Countdown

May 31, 2008

Well, the big race is one week out now. My race kit arrived today. It’s pretty sweet although I am extremely self conscious in it and with good reason since it’s a little on the teensy side. But I doubt I’ll notice that on the day. Besides, I did not go into triathlon because I look good in spandex (i don’t) so maybe my results will speak louder than my appearance.

I had a solid bike ride today and get this…a RUN off the bike.  Not far, but faster than I have been running.  I don’t think the cortisone has taken full effect although I am no longer limping around like my knee is broken (which I was immediately after the injection).  I’m crossing my fingers and hoping a few more days will do the trick.

GB and I had a remarkably productive day around the house today.  We did domestic things like buying a sprinkler for our vegetable garden and a hanging plant for the back deck.  Spring has got us tightly in it’s grip.  Of course, as we predicted, the purchase of a sprinkler resulted in an onslaught of thunderstorms and heavy rain, but we’re okay with that.  Anyway, we’re settling in for a nice snuggly evening in our cozy little cabin-home.  No complaints here today.

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‘Roids

May 30, 2008

Last night I set a new 100 PR in the pool.  Bigtime.  The kind of PR where you are grinning from ear to ear for the whole drive home and later that night when GB looks over at you while watching a movie, you are still sitting there with a silly grin on your face.  Your eyes are watching the TV, but your mind is watching you wail on yourself in the water and smash into the wall, looking at the clock in disbelief.  You are now faster than your old, teenage self.  Life is good.

Anyway, sometimes it’s too bad that life is not all about swimming.  My mother (who is not normally especially involved in my life) has apparently been so thrown off-course by my leg injury that she has declared her dream for me to become the next Dara Torres.  I did not ask out loud if she would be willing to pay the $100,000 a year for my traveling team of recovery, massage, and stretching specialists.  I think she has always harbored secret dreams of me being a competitive swimmer for life (and why shouldn’t she? – it is she, after all, who drove me to countless practices at ridiculous hours of the morning throughout my youth).  In her words, I had my swimming career ripped off by a shoulder injury when I was sixteen.  Shoulder injury or not though, I think I was ready for a break.  I was pretty burned out and ready to diversify.  And that was when I lived in a place warm enough to swim outside.  I don’t think I could handle doing all that training indoors, I’d go nuts.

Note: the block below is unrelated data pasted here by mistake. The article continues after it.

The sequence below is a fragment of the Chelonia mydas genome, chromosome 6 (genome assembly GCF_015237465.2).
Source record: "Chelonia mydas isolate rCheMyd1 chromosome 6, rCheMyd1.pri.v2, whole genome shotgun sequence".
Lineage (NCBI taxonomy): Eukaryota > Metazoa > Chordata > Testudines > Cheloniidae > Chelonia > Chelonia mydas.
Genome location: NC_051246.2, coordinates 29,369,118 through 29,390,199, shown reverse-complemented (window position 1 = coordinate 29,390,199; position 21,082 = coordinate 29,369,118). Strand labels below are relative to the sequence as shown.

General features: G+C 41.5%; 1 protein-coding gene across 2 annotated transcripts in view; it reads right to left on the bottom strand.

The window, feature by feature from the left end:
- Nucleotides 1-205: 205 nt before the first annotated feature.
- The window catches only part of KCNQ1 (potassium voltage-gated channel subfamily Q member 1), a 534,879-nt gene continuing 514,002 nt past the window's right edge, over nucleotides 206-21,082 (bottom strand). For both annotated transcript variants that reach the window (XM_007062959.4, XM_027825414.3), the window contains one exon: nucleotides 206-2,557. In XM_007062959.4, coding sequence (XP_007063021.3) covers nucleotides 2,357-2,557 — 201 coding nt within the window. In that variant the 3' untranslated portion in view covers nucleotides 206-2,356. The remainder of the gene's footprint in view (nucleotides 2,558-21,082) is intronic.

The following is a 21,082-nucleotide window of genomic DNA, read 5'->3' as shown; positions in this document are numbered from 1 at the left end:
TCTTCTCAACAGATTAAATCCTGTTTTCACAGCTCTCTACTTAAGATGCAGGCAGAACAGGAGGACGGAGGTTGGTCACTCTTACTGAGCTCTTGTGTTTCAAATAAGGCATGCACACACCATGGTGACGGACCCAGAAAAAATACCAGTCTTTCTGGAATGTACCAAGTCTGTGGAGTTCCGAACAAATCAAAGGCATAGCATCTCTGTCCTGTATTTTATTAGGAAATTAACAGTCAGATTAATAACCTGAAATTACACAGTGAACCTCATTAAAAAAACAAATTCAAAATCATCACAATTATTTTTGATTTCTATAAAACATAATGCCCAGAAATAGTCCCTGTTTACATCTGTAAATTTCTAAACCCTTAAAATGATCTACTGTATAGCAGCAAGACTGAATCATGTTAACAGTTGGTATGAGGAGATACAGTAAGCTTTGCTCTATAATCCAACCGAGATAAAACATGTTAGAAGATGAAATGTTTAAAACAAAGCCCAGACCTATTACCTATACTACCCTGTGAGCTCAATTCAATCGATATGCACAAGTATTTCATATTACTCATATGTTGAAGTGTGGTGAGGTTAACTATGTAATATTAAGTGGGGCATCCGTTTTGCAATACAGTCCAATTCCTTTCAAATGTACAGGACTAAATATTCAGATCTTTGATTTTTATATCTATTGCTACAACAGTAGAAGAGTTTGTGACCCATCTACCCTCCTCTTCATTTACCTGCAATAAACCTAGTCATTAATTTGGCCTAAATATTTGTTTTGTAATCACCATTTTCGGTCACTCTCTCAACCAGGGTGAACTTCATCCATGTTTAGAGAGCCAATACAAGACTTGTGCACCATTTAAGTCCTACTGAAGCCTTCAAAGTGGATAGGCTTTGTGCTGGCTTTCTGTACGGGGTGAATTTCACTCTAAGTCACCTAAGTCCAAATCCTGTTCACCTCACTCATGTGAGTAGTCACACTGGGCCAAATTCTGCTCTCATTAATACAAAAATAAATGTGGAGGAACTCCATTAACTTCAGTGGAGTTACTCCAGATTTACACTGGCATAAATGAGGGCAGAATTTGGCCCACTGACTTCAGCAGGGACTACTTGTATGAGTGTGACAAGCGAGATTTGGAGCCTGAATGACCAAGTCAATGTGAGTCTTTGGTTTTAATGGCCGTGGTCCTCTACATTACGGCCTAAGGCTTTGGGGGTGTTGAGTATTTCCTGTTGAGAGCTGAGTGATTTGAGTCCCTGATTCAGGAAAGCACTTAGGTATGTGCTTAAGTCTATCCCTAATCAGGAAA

So my Mom keeps bringing up the idea of me competing in masters swimming and now even GB has jumped on the bandwagon.  I will confess that I had some nostalgic stirrings when I thought of my weekends spent on the bleachers at swim meets.  I mentioned something to GB about maybe considering it if not just for the fun of sitting around in a towel playing card games between races.  It was suggested to me that perhaps in the adult world of competitive swimming, there is no card-playing on the bleachers.  Is this true?  Jen H?  If so, what a tragedy!  What to people DO in between events???  I will need to get to the bottom of this before I sign up for any meets next year.  Anyway, I can just as easily sit around the house in a towel playing card games….and I’ll save on gas and entry fees.

On a completely different topic, today I am seeing a doctor for a possible cortisone injection.  It occurred to me this week that if my life depended on me running 10km at a very fast clip, this would be my last cup of coffee.  With that in mind, I need to figure out some way to get through my race next week so I am exploring my options.  Many thanks to Rachel Ross who has endured a multitude of annoying and detailed questions about having steroids injected into one’s leg and to my infinitely patient coach who is probably ready to bike out here and give me the injection herself if it will make me shut up about it.  Also, my future mother in law has been very helpful (she is a PT) and has put in more than her fair share of time on the phone with me.  Certainly I appreciate her advice to a) find a doctor who knows where the needle should go in my leg and b) make sure s/he uses a clean needle.  It does concern me a little that she apparently thinks I get my medical care from a back alley somewhere, but it’s valuable advice that I shall heed nonetheless.

Good luck to everyone racing this weekend.  Beth, I hope you bring home that PA spot for BOUS.  I have no doubt that you will.

When To Say When

May 28, 2008

This whole ITBS thing has had me thinking a lot about training and racing psychology.  When I started working with my current coach, one of my biggest goals was to learn to push through pain more.  I have historically tended towards wimpiness when the pain sets in which has resulted in some slow runs during which I cheer on my competition.  Let the record state, I am an EXTREMELY competitive person, but being uncomfortable on the run has eclipsed even my most competitive races as I have allowed myself to ease up for comfort’s sake.  In January I decided no more.  And anyone who has visited my blog more than a few times has read lots about me pulling myself out of my comfort zone on the run.

I think it would be safe to say that I have had great success with this.  Along with my skilled and very perceptive coach, I have learned how to be a runner and how to make peace with physical discomfort.  HOWEVER, I now have a new condundrum: when to listen to the pain.  Now I have to figure out when enough is enough.  I have to discern when something is run-through pain versus injury pain.  My last six weeks of running hiatus are a direct result of several things.  One of these things was not stopping when an injury arrived on the scene.  There were two runs in particular: